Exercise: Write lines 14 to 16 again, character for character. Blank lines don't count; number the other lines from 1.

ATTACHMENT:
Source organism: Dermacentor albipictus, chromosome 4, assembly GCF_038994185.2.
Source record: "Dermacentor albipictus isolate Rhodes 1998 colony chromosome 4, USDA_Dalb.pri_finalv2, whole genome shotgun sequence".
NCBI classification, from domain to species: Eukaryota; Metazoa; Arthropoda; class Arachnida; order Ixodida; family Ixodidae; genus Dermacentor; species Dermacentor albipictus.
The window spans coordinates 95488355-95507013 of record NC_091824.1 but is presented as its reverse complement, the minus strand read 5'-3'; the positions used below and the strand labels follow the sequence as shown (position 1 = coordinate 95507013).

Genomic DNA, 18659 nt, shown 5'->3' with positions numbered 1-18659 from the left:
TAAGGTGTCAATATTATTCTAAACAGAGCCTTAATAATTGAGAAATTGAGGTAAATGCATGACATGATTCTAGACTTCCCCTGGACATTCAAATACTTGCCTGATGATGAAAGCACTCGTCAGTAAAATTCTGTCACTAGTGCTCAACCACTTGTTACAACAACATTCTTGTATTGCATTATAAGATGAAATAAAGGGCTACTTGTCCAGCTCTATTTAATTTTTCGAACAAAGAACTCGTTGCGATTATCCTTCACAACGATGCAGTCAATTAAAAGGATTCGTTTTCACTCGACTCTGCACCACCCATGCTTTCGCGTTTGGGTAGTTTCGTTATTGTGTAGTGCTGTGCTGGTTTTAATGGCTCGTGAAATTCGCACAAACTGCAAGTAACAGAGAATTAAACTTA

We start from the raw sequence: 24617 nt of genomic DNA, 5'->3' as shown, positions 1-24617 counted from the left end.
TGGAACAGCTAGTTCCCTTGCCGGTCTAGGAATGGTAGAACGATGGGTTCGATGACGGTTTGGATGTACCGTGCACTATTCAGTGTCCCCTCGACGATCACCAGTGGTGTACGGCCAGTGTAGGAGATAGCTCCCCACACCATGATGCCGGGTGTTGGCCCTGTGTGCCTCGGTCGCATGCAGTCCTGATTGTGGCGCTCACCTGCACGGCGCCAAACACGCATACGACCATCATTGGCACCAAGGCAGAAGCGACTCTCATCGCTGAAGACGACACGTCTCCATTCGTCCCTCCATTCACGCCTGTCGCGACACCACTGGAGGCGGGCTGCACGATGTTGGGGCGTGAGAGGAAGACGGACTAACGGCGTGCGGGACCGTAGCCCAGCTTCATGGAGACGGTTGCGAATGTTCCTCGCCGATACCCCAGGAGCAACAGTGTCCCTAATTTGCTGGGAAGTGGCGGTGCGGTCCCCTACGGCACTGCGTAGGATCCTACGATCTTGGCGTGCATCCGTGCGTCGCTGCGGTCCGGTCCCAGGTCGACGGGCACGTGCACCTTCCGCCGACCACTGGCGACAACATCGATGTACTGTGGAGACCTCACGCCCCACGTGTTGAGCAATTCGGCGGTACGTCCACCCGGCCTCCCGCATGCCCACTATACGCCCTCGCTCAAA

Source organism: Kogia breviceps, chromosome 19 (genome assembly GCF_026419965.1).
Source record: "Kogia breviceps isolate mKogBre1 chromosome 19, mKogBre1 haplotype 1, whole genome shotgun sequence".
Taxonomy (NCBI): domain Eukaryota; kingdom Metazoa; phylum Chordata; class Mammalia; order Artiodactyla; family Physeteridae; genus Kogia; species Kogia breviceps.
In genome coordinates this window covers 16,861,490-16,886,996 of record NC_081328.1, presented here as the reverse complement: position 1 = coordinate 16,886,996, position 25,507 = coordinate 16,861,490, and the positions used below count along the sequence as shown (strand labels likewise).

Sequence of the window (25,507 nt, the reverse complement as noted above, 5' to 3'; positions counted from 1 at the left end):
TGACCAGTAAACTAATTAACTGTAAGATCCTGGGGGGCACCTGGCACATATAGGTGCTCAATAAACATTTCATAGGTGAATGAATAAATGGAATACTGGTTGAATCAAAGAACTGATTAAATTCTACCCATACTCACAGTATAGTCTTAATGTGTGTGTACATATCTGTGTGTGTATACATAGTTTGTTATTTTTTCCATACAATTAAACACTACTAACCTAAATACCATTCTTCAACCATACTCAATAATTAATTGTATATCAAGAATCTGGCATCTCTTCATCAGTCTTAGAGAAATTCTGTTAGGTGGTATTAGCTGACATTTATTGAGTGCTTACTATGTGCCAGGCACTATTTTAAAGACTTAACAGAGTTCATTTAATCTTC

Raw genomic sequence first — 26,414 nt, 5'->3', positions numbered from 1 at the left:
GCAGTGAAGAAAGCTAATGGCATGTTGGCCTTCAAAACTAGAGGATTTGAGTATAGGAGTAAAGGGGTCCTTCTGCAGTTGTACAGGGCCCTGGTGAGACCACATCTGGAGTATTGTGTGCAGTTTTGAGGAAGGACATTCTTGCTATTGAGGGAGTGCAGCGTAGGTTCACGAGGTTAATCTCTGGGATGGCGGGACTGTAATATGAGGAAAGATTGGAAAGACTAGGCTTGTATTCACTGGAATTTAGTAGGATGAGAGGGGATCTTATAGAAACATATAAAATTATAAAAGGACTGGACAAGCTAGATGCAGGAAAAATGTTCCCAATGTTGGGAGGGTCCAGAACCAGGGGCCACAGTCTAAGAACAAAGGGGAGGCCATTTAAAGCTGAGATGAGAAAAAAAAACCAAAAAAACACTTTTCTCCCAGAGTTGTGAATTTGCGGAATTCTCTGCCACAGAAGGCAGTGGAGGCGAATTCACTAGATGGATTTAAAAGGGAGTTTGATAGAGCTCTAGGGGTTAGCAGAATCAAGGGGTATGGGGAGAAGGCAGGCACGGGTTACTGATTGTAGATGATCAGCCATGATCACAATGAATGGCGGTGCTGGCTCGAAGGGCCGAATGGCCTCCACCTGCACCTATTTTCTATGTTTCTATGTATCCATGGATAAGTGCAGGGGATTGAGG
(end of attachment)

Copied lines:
TGACCAGTAAACTAATTAACTGTAAGATCCTGGGGGGCACCTGGCACATATAGGTGCTCAATAAACATTTCATAGGTGAATGAATAAATGGAATACTGGTTGAATCAAAGAACTGATTAAATTCTACCCATACTCACAGTATAGTCTTAATGTGTGTGTACATATCTGTGTGTGTATACATAGTTTGTTATTTTTTCCATACAATTAAACACTACTAACCTAAATACCATTCTTCAACCATACTCAATAATTAATTGTATATCAAGAATCTGGCATCTCTTCATCAGTCTTAGAGAAATTCTGTTAGGTGGTATTAGCTGACATTTATTGAGTGCTTACTATGTGCCAGGCACTATTTTAAAGACTTAACAGAGTTCATTTAATCTTC

Raw genomic sequence first — 26,414 nt, 5'->3', positions numbered from 1 at the left:
GCAGTGAAGAAAGCTAATGGCATGTTGGCCTTCAAAACTAGAGGATTTGAGTATAGGAGTAAAGGGGTCCTTCTGCAGTTGTACAGGGCCCTGGTGAGACCACATCTGGAGTATTGTGTGCAGTTTTGAGGAAGGACATTCTTGCTATTGAGGGAGTGCAGCGTAGGTTCACGAGGTTAATCTCTGGGATGGCGGGACTGTAATATGAGGAAAGATTGGAAAGACTAGGCTTGTATTCACTGGAATTTAGTAGGATGAGAGGGGATCTTATAGAAACATATAAAATTATAAAAGGACTGGACAAGCTAGATGCAGGAAAAATGTTCCCAATGTTGGGAGGGTCCAGAACCAGGGGCCACAGTCTAAGAACAAAGGGGAGGCCATTTAAAGCTGAGATGAGAAAAAAAAACCAAAAAAACACTTTTCTCCCAGAGTTGTGAATTTGCGGAATTCTCTGCCACAGAAGGCAGTGGAGGCGAATTCACTAGATGGATTTAAAAGGGAGTTTGATAGAGCTCTAGGGGTTAGCAGAATCAAGGGGTATGGGGAGAAGGCAGGCACGGGTTACTGATTGTAGATGATCAGCCATGATCACAATGAATGGCGGTGCTGGCTCGAAGGGCCGAATGGCCTCCACCTGCACCTATTTTCTATGTTTCTATGTATCCATGGATAAGTGCAGGGGATTGAGG